The Pogo Stick was initially patented in 1919 by inventor George Hansburg, and once the toy started selling in stores it became a craze. For non-dancers of the time, at least they had the pogo stick to jump on. It was used in performances as well as for recreation, and its popularity continued for much of the early and mid 1900s. In 1970, the company was sold, but more recently pogo sticks have enjoyed somewhat of a renaissance. There are also some off-shoots that are directly inspired by the pogo.

Raggedy Ann


Raggedy Ann was first introduced with the Raggedy Ann Stories books in 1918, published by Johnny Gruelle. He was supposedly inspired to create the character by his daughter Marcella, who passed away at a young age. Gruelle denied the rumors that the doll was a tribute to her death. The first doll accompanied the book in 1918, but toy companies later mass-produced the toy, especially in the 1960s when it was common for most girls to have their very own Raggedy Ann doll. Less popular as toys and more so as collectibles, the doll still has a large fan base across America.



Pez dispensers first saw the light of day in 1948, and although simple in design (since they simply store candy bricks), they captured many children’s attention and many parents’ dollars. Once a child had one, they were drawn to add to their collection with more dispensers. Pez featured many different characters as dispensers, ranging from comic books heroes, film stars, and more. Even in our modern day, Pez dispensers are widely collected and adored.

Silly Putty

Silly Putty

The rules of Silly Putty were simple: don’t eat it, light it on fire, or drop it from a high elevation. Besides that, almost anything was possible with putty. Commonly used to create shapes or soak up th print from the newspaper, Silly Putty was accidentally created in 1940 but only came to market as the toy many love in 1961. Silly Putty is still sold in stores and remains a simple but timeless toy.

Tonka Trucks


In 1947, Tonka Trucks powered onto the scene and became little boys’ latest fascination. Holding them, smashing them — boys everywhere were enthralled with the trucks. They were purchased by Hasbro in 1991 and are still manufactured and sold to fill many a boy’s toy chest or add to his collection.



Although it has one of the simplest names and basic product designs for a toy, it’s also one of the most popular toys ever known on the planet. What a child could do with it depended completely on their imagination, but the common use was letting it “slink” down a staircase. It was created in 1945 but gained immense popularity in 1965 when the Slinky commercial came out along with a catchy jingle. It maintains its place as a beloved toy, even in our modern age.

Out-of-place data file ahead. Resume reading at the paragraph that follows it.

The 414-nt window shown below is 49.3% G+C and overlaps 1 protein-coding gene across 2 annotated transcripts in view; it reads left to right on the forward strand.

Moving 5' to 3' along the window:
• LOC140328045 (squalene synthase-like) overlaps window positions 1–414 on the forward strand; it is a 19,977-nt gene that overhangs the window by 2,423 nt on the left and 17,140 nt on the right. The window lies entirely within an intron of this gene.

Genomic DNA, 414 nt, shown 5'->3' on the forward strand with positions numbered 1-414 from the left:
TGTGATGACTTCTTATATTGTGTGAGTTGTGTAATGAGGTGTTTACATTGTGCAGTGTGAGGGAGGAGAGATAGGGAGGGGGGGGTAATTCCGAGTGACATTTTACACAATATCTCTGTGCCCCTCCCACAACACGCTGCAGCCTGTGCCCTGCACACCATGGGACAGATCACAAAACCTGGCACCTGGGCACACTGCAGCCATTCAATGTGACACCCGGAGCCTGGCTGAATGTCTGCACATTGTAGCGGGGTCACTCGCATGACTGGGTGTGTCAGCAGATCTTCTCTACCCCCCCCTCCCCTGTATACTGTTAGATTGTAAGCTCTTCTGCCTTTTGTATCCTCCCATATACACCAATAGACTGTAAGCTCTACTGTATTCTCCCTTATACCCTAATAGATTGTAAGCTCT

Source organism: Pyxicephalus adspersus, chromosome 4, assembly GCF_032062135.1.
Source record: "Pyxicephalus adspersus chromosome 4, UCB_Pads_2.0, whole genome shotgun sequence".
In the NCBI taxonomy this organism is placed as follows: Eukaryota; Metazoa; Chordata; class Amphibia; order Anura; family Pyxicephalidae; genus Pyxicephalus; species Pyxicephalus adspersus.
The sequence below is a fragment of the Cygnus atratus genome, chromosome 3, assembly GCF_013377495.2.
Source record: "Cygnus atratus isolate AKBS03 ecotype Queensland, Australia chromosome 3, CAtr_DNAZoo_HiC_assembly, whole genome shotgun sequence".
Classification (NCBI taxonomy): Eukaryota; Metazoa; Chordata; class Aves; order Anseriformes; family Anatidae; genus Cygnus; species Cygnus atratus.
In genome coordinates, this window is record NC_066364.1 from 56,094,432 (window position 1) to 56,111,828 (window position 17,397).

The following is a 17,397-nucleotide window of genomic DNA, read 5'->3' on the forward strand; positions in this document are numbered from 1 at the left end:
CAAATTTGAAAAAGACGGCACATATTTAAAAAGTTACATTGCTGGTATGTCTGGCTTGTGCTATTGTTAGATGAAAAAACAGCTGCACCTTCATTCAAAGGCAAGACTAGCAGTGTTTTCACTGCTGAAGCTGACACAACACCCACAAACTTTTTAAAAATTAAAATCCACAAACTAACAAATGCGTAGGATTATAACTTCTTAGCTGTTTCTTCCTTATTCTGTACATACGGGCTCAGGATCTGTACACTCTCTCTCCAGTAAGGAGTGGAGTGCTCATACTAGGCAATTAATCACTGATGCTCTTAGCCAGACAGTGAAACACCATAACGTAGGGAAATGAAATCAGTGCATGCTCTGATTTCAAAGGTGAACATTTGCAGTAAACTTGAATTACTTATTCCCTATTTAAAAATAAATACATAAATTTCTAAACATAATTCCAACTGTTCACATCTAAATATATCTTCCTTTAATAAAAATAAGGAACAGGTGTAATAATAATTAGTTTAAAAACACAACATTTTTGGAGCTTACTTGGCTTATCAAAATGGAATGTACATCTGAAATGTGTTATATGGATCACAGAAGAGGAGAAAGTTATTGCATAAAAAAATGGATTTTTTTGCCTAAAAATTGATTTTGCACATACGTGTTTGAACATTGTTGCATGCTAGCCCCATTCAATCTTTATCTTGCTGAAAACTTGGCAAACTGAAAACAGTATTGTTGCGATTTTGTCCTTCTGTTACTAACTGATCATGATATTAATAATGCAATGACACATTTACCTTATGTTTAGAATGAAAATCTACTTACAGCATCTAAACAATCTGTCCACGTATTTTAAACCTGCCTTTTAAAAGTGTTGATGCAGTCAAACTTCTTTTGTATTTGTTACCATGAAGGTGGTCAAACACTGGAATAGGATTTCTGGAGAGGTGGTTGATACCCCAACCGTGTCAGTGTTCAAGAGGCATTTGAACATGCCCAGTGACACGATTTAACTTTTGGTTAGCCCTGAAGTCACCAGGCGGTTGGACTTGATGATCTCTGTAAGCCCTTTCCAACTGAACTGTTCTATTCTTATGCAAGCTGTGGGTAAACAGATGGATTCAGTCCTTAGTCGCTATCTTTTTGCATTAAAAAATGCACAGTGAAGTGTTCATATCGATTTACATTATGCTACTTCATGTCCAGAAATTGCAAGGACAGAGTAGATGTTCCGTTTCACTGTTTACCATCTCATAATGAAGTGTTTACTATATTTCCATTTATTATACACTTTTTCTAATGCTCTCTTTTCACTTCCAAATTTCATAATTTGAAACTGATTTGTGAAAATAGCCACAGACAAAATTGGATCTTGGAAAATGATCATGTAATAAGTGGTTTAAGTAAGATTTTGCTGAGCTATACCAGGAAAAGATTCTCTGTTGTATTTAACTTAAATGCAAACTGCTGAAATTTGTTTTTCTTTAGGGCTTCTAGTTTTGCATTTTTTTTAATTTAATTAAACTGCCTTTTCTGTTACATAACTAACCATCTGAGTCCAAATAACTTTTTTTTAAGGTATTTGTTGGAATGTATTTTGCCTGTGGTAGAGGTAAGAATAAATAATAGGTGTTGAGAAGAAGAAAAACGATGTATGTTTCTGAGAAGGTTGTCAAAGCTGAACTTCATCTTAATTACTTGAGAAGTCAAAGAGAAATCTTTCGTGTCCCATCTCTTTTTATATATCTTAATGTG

The oldest yo-yos were first discovered in Greece, dating all the way back to 500 B.C. They were used commonly as children’s toys through the 1600s, 1700s, and 1800s, but in the 1900s some key changes were made to the device, and tricks became the goal of many yo-yo enthusiasts. The yo-yo enjoyed competitive use with an entire World Championship built around it. It’s still well-known and sold in toy stores today.

Hula Hoop


Some things are so simple that the fascination can’t always be understood from an outsider’s perspective, but beginning in 1958, the Hula Hoop was a craze among the nation. At one point the company Wham-O sold 25 million hoops in a period of four months. The hype soon wore off, but the toys are still commonly used as a physical activity for children either in gym class or recreationally.



Anthony Pratt dreamed up the board game Clue in 1947, and it was a parlor game often used at parties. Clue is known for its famous characters like Colonel Mustard, and the game has even inspired on-screen adaptations as well as written literature. Although it’s been updated since the 40s, it’s still a commonly played game by many in North America.

Crayola Crayons


The first colors of Crayons were yellow and green, and they began selling in 1903. At first the box came with eight crayons and only cost a nickel. Since then, the range of hues (as well as the price) has significantly increased, and coloring with these crayons remains extremely popular, even among adults.



Checkers has been around for centuries, but it became what we now know it as in the 1700s when it swept across the world. Different-sized boards are used in various countries, and some claim that’s why the game hasn’t acquired the same fame as Chess. It still enjoyed much popularity in the 50s and 60s right up to today.